Sweden: Rabén & Sjögren
In One Hundred Days I’m Going to Die so Goddamn Beautifully That You’ll Want to Follow Me (Om hundra dagar ska jag dö så satans vackert att du vill följa med)
You can call med Ikaros. This is my goodbye letter to the world. In a hundred days I will die so God damn beautiful that you will want to come with me.
I exist. Today and for the next ninety nine days to come. The countdown has begun.
Seven people receive the email from the person who calls himself Ikaros. In the email there is a password for a blogg that continues to countdown because in exactly a hundred days Ikaros plans to end his life.
Two of the people who receive Ikaros email is Emil and Karim. Emil becomes obsessed. Who is Ikaros? and who else has access to the blogg? Emil must find the others to save Ikaros.
Karim is also affected by the email, but in a completely other way. Karim wishes to take Ikaros hand. He also wants to fly away.
The successful and award winning author Johanna Nilsson is back with a captivating story about loneliness and identity. How do you navigate in a world where everyone focuses on being seen? How to we cope with each other? And what is the price we pay if we belong to the invisible?
Johanna Nilsson on a very hot topic: depression/…/ she depicts a society’s shattered attitude to help others – here is both bravery, powerlessness and nativity. The theme is highly modern in a time where the privileged people’ life sharply contrast to those in need, and also her method to describe how we use the digital world and social media when we communicate.
/DN Emma Holm
"While Johanna Nilsson writes with respect about the longing to die she gives an ambitious psychological explanation to how such a dangerous wish can occur, while she also conveys convincing paths to going clear from the darkness and self destruction. (...) It's impressive. (...) Intelligent composition (...) engaging descriptions (...) Johanna Nilsson paints a very vivid image of todays society. (...) a sharp and all round view of the living conditions of young adults." / Peter Grönborg - Blekinge Läns Landsting
”Already impressing with the debut ...This time Nilsson uses the myth again but about Ikarus instead. It's a interesting approach that shows how important the myths still are. It's a thrilling crime story, that suggests a possible solution to our society today that includes compassion and provides hope about a better future for our young adults. The language is rich, and shimmering. An important story with compassion about life at this moment, excellently composed."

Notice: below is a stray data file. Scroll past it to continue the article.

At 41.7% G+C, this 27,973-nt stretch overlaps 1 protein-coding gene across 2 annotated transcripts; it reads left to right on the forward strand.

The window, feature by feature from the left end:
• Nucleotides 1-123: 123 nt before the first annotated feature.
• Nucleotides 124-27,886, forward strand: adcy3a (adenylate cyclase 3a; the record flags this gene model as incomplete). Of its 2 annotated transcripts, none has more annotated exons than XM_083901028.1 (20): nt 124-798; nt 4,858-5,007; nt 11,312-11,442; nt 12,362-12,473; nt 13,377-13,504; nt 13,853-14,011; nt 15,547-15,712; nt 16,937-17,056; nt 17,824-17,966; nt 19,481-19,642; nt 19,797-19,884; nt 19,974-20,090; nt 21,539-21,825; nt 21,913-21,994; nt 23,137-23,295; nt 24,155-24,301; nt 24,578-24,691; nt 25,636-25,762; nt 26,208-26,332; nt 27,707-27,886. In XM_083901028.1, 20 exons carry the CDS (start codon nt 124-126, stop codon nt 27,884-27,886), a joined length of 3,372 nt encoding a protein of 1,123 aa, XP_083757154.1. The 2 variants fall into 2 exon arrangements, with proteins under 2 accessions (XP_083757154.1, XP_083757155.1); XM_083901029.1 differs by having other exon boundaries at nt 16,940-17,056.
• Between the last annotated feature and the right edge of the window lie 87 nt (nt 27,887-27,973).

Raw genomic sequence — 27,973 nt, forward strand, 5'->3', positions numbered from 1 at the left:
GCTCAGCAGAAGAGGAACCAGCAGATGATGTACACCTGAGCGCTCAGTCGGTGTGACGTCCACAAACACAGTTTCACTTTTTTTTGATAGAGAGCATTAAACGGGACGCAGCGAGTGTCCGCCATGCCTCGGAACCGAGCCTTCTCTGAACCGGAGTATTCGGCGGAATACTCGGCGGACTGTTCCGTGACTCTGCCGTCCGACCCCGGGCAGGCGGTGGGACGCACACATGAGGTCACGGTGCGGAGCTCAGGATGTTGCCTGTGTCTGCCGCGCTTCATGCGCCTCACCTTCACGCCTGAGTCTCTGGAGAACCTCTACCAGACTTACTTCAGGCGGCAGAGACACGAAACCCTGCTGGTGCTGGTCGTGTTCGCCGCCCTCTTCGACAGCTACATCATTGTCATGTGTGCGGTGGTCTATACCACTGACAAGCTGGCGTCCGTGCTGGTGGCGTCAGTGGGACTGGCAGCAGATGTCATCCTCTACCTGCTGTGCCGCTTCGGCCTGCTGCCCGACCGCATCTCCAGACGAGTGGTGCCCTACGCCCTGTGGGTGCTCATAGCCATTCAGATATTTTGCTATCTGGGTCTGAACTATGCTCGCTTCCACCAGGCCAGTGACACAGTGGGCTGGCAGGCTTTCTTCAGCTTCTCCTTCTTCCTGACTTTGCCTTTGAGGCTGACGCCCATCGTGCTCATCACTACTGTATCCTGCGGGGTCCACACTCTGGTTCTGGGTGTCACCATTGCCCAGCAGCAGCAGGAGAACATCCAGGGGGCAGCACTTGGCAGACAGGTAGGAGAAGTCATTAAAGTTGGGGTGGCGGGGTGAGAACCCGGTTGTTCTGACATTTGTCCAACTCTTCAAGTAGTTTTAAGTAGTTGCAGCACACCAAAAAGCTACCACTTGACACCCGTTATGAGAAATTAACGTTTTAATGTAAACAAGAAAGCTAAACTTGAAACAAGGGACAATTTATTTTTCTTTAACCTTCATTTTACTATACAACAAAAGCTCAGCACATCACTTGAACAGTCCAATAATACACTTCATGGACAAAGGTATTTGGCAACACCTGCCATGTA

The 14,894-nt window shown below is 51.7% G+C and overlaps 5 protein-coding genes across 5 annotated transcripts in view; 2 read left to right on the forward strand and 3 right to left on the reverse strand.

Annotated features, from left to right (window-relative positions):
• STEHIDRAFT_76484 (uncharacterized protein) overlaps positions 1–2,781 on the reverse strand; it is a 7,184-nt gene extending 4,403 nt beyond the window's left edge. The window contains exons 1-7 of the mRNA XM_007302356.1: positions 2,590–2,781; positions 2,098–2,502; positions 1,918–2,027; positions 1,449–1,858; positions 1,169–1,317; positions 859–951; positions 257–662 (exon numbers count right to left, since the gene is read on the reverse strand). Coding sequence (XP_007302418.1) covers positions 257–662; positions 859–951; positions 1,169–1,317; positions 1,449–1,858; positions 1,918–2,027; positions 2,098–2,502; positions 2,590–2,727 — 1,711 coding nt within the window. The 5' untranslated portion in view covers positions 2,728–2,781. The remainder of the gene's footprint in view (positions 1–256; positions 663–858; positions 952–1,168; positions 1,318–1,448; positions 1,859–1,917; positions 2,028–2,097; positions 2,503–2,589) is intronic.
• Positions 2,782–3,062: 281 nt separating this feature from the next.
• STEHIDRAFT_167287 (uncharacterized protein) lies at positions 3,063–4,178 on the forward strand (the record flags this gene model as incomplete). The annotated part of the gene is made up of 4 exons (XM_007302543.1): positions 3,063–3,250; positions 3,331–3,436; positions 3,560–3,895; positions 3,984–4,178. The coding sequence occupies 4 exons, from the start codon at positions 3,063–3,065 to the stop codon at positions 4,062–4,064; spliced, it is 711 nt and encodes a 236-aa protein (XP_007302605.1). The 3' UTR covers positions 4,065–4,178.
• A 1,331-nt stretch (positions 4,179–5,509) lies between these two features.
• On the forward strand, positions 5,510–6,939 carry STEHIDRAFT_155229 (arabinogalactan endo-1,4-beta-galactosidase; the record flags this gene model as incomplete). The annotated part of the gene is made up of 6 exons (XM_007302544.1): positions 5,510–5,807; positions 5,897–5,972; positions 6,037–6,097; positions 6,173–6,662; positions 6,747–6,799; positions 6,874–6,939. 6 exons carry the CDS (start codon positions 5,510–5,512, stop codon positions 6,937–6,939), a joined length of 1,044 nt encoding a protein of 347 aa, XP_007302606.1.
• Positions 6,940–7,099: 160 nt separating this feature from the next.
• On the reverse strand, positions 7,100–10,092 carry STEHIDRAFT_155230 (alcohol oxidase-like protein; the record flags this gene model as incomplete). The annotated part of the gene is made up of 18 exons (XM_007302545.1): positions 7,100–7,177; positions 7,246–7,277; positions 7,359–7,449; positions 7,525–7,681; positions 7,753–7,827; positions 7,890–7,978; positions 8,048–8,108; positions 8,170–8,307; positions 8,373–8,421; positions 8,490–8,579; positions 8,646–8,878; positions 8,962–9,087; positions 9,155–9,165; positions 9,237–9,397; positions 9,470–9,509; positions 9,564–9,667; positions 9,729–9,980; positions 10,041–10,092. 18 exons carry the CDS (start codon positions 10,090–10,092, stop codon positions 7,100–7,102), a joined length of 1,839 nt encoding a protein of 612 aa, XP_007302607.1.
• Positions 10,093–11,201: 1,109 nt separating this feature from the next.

- Gull Åkerblom (5/5)
”… the plot is brilliant. The theme feels very up-to-date in a period of time where people's privilege stand in contrast to the ones who suffer, and also the fact that it brings up: the way we are influenced by our digital world in our contemporary communication."
- Dagens Nyheter
”In a hundred days I will die... gives a very sharp and covers an all-round portrait about the living conditions for young adults in todays society."
”Johanna Nilsson has yet again managed to write a novel about exclusion and identity... A feeling a lot of us might recognize, and at least but not last out young adults who so far in their life have not dared to be who they really are"
”(…) an important book, about a subject that affects many of us... It's about identity and love. It's a serious and very thrilling story. It makes me think that those of us who are friends to someone who is not feeling well needs to be brave enough to show that we care. No one should have to feel that death is the only way out, even if it might feel like that at times."
”Johanna Nilsson is not afraid to write about the difficult things. SHe is skilful in the way she writes about sorrow, anxiety and very strong feelings in her youth adult novels. (…) In a hundred days... is a very powerful novel worth reading! (…) The best part of the novel is when Ikaros and Emil are talking about what you might miss if you no longer existed:
"- Be alive, said Emil
- You're gonna miss being Alive."
”Johanna Nilsson is a pro at writing in a way that hits you in the stomach, I feel like crying and I am happy at the same time. (...) an important book that while you're reading it you don't know exactly where it's taking you. "
”(…) affects you right in the softest part of the heart. (...) this is a book that leaves me with a lot of thoughts. Especially I think about the people we see everyday without actually seeing them. The cashier at the grocery store or the buss driver... to be seen for who you are, how hard can it be? "